Los Angeles Omicron Surge: County “Looking At Case Numbers We’ve Never Seen” In January

c-title pmc-u-font-size-20 pmc-u-font-size-38@tablet pmc-u-font-size-46@desktop-xl u-text-align-center@mobile-max u-letter-spacing-0025 pmc-u-line-height-normal u-line-height-45@tablet pmc-u-padding-t-1 pmc-u-padding-t-050@mobile-max”>Los Angeles Omicron Surge: County “Looking At Case Numbers We’ve Never Seen” In January

By Tom Tapp

Tom Tapp

Deputy Managing Editor

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December 22, 2021 2:44pm

Downtown Los Angeles
Mega Agency

New Covid Cases in Los Angeles doubled in the past 24 hours, according the the county’s director of Public Health, the total number of cases rose from 3,052 on Tuesday to 6,509 today.

Barbara Ferrer characterized the rise as “One of the steepest rises we’ve ever seen over the course of the pandemic.”

That does not bode well for early 2022.

“If our case numbers continue to increase at a rapid pace over the course of this week and next,” she said, “we could be looking at case numbers we have never seen, over 20,000.”

The highest daily case tally of the entire pandemic was recorded on January 4, at 21,849, according to the L.A. County Covid data dashboard. If Ferrer’s warning holds, that same day in early 2022 could mark a new record.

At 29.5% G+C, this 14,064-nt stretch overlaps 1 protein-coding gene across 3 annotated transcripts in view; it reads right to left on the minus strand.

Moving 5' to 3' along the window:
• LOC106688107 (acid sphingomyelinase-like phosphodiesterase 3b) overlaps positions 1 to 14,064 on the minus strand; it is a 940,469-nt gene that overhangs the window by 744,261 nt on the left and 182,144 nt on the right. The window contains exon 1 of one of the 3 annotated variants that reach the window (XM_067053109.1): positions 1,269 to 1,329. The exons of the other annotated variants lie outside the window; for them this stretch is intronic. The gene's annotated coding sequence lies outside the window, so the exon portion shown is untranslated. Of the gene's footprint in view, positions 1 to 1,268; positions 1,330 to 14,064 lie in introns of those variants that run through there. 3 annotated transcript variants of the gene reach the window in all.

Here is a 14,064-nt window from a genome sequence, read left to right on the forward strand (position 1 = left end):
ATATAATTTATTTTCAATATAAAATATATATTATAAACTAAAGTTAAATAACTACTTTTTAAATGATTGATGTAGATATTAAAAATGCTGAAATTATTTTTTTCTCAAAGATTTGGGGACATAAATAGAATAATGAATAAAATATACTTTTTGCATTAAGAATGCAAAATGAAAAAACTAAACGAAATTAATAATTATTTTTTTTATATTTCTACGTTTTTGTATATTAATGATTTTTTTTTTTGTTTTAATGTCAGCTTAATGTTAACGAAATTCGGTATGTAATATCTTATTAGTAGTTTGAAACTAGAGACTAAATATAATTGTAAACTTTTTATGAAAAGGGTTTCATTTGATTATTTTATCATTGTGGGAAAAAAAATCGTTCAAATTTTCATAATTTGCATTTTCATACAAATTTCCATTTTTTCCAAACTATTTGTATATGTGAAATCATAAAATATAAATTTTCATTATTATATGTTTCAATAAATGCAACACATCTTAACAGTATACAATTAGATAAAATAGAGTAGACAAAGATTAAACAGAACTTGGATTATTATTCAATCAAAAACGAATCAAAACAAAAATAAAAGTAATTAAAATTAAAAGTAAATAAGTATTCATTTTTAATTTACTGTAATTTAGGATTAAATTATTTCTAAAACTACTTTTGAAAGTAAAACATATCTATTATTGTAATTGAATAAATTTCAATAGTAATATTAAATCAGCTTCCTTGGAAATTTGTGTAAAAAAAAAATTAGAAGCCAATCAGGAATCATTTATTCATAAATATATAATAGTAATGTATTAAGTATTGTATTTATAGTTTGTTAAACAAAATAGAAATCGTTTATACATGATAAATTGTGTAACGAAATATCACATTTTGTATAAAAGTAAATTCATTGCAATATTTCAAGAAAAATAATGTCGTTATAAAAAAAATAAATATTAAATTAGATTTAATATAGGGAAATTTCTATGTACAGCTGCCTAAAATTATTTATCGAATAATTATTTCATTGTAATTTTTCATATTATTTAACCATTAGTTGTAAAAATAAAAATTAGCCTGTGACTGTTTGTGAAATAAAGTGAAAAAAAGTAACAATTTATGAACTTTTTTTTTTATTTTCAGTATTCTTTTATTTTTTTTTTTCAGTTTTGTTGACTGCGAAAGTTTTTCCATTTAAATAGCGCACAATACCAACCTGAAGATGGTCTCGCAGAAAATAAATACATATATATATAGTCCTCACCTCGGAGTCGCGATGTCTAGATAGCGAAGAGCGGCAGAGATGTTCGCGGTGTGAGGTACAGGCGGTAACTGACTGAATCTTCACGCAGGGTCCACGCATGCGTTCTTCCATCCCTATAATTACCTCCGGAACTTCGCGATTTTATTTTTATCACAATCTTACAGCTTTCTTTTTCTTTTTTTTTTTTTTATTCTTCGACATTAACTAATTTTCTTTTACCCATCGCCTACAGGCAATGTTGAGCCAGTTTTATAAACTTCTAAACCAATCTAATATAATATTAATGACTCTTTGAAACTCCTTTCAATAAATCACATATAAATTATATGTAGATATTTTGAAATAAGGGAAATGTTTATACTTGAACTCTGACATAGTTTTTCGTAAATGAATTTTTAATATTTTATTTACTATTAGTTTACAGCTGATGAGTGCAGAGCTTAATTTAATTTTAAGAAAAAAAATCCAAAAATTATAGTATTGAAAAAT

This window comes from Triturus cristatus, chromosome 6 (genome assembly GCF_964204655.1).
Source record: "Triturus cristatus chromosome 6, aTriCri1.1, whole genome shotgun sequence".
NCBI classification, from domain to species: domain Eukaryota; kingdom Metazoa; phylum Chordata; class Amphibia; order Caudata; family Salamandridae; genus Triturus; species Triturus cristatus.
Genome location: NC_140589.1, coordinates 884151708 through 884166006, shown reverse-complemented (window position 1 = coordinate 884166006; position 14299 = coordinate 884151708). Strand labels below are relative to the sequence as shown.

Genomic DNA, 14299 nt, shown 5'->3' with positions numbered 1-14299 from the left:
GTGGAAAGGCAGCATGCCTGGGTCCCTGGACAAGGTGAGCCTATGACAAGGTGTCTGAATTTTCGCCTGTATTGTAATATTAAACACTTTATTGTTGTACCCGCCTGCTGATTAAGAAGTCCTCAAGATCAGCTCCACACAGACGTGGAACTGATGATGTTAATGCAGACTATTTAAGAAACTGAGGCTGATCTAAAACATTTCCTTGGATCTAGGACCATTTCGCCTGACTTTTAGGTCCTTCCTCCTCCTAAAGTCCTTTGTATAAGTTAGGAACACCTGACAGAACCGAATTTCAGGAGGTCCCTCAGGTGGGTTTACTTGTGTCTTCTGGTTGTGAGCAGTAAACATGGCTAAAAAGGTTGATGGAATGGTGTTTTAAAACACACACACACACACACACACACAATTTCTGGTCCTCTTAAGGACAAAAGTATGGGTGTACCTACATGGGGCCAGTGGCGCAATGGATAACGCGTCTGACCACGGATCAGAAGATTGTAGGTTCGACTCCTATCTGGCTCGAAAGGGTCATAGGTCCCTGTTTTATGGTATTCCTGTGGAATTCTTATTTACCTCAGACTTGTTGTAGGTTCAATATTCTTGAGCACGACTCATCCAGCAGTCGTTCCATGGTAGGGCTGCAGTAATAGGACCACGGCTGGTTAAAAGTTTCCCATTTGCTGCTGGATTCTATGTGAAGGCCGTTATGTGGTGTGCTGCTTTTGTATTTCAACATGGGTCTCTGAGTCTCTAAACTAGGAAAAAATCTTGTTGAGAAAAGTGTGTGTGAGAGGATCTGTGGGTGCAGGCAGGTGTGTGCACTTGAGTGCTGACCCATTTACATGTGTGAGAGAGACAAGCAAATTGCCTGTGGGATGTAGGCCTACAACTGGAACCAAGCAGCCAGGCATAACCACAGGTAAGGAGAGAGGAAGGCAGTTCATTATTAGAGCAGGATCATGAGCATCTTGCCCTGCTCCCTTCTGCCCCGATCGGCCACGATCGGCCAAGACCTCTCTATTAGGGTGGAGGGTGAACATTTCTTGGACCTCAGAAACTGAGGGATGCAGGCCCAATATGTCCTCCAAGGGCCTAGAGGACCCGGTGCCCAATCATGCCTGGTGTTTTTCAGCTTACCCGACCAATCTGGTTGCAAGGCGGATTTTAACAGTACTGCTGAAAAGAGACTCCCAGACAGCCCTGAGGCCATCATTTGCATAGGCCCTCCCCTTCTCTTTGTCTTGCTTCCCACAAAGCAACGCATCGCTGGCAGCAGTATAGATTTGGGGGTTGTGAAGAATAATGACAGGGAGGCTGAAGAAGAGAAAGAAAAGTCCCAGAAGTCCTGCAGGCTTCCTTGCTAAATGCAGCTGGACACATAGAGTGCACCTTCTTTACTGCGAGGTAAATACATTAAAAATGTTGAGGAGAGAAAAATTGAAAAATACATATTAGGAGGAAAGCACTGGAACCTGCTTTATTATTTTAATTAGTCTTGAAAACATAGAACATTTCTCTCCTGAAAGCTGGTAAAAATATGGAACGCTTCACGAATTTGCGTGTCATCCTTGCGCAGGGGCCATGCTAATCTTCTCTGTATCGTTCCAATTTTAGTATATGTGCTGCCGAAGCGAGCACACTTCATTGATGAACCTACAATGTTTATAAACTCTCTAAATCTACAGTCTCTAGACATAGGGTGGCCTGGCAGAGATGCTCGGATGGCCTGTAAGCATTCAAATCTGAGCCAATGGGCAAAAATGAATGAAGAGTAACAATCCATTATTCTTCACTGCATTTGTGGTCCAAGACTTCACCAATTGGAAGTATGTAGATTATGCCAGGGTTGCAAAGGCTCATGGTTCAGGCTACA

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With just 748 Covid patients hospitalized today, the county is far below the record 8,000 pandemic-related daily hospitalizations seen on January 4, 2020. But, says Ferrer, given the rapid rise in cases, that can change quickly given that hospitalizations generally trail cases by about two weeks.

“If Omicron causes less severe illness, but infects many more people,” said Ferrer, “let’s say 3% of people require hospitalization but we end up with 20,000 daily cases. That number could still cause severe stress on our healthcare system.”

The 7-day average test positivity rate, which is one of the best indications of infection spread, has risen 136% from 1.9% on Thursday to 4.5% today.

Ferrer noted that there were over 2 million eligible L.A. County residents who have not received a single vaccine dose. Those people, even if they have already had Covid she said, are five times more likely to be reinfected than those who have been vaccinated and boosted.

Asked about further measures to decrease spread, she said “We’re gonna see high cases no matter what. But we may be able to manage these case numbers in a way that doesn’t stress our health care system.”

But with cases rising at a “staggering rate,” according to Ferrer, and “with a variant such as Omicron and potentially other variants, every single option needs to be on the table.”

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